Red wigglers can eat up to their full body weight in food per day. To keep a reminder of what to feed your worms, grab this “What Can Red Wigglers Eat?” refrigerator magnet.
There is no need to buy food for your worms as they will eat table scraps. This is another reason why worm farming is a super low investment business. Your worms will eat most fruit and vegetable scraps. Avoid feeding your worms large quantities of meat, citrus, onions, and dairy foods. Also, avoid processed foods as it can contain preservatives which will deter the worms from eating or potentially harm them later.
You can feed your worms on a schedule of once per week or as often as every two days depending on the scraps you collect. A good tip would be to keep a journal so that you can keep track of how quickly your worms are consuming their food. If your worm box starts to smell bad, that could be a good indication that they are being overfed.
5. Get Your First Batch of Red Wigglers
You’ll need to buy your first batch of worms (unless you have some living in your backyard). You can check your local Petco or gardening store, or you can purchase your first batch on Amazon. This is one of your first real investments, but if you raise the worms right, they will multiply, and you won’t need to buy any more.
6. Prune Castings and Extra Worms from Your Farm
You can sell your worms online or in person by weight or you can sell worm castings. According to Gardening Know How, worm castings are an organic form of fertilizer–basically worm poop. Worm Castings act as a barrier to help plants grow in soil where the pH levels are too high or too low. They will help plants absorb nutrients from the soil by blocking extreme pH levels.
7. Sell Your Increase
Once you’ve harvested extra worms or worm castings, you can actually sell them online or in person. Check with your local gardening or fishing stores to see if you can become a supplier. You can also sell them on eBay or open a Shopify store and ship them.
8. Rinse and Repeat
The nice thing about worm farming for profit is that once you buy the initial batch of worms and the supplies to keep them healthy and happy, you’re typically done investing in your business! The rest just takes some time to keep your farm running smoothly. Keep pruning from your farm and it will keep giving you more worms to sell online or in person.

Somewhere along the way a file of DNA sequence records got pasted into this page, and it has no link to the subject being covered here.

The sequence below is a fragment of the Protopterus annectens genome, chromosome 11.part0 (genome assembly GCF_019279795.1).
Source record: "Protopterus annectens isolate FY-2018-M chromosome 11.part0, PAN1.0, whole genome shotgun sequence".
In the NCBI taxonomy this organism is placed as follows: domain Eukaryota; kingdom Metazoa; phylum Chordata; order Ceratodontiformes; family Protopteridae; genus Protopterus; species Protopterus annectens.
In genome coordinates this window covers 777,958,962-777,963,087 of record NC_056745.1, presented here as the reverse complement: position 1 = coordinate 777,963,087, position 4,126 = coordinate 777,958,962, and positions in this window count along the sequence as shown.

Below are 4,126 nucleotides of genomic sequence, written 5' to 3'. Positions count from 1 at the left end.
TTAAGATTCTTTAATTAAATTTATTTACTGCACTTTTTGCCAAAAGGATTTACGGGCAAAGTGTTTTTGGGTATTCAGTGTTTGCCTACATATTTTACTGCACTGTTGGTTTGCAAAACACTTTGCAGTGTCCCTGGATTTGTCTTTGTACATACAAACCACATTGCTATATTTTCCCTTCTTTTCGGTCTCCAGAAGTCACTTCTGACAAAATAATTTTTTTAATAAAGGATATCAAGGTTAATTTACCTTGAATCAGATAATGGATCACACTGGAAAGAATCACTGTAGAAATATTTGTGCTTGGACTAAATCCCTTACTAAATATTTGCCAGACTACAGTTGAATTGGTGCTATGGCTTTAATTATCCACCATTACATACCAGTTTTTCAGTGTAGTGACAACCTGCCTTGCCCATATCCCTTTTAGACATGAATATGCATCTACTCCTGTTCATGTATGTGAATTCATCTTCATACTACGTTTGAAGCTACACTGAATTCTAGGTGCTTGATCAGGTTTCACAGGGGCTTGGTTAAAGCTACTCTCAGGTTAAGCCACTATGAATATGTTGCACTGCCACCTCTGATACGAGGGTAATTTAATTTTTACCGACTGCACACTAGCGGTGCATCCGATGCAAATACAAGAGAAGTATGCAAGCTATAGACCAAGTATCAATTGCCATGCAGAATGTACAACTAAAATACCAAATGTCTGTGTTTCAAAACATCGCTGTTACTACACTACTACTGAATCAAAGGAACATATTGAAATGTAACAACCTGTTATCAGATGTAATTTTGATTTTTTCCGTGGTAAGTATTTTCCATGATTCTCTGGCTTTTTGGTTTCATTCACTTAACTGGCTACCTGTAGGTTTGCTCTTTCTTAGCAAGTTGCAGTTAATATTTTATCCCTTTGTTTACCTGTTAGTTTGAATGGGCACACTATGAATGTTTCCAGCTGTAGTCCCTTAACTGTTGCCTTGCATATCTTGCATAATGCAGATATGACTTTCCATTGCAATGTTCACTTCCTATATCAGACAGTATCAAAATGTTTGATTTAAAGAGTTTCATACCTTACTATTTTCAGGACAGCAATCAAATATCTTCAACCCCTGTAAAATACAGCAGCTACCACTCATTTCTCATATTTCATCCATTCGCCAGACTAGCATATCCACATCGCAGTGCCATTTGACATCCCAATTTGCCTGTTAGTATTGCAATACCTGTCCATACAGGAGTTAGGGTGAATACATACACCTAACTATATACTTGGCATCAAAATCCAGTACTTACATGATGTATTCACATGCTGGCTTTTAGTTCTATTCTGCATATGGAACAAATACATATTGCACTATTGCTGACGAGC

Things to Know Before Starting a Worm Farming Business
If you still have questions about starting a worm farming business, keep reading. It’s not a complicated process, but there are a few things you should know before getting started.
Do you need a license to sell worms?
Be sure to check your state’s requirements with the Small Business Administration before selling anything. Although selling worms shouldn’t require a special permit. In some states, selling physical goods requires you to collect sales taxes. You can always double-check for changes in permit requirements on the SBA’s website as well.
How quickly do worms multiply?
The breeding cycle of worms is about 27 days from mating to laying eggs. Worms can actually double their population about every 60 days.
Who buys “Red Wigglers” aka “compost worms”?
Anyone can buy worms to start worm farming for profit but most typical buyers tend to be gardeners or individuals who want to start a compost bin. Since worms are often used and sold as bait for fishing, some fishermen buy worms for this purpose. Red Wigglers are also great for feeding certain pets such as birds, turtles, and snakes.
Is worm farming really easy?
Worm farming is simple, but it’s not easy until you know what worms need to survive. It may take some trial and error to find the perfect environment for your worms. But once you’ve mastered the process, it’s typically smooth sailing from there.
Who Can Start a Worm Farm?
If we can help my 5-year-old son to do it, then anyone can. You just need to make sure to feed your worms adequate table scraps such as fruits and veggies and non-processed or fatty foods. You also need to keep them in some solid containers with non-toxic bedding that is comfortable for them.
Worms will be the happiest in a dark and moist place such as your basement or a closet. It really is straightforward and inexpensive to get started worm farming for profit. Just remember that happy worms are profitable worms!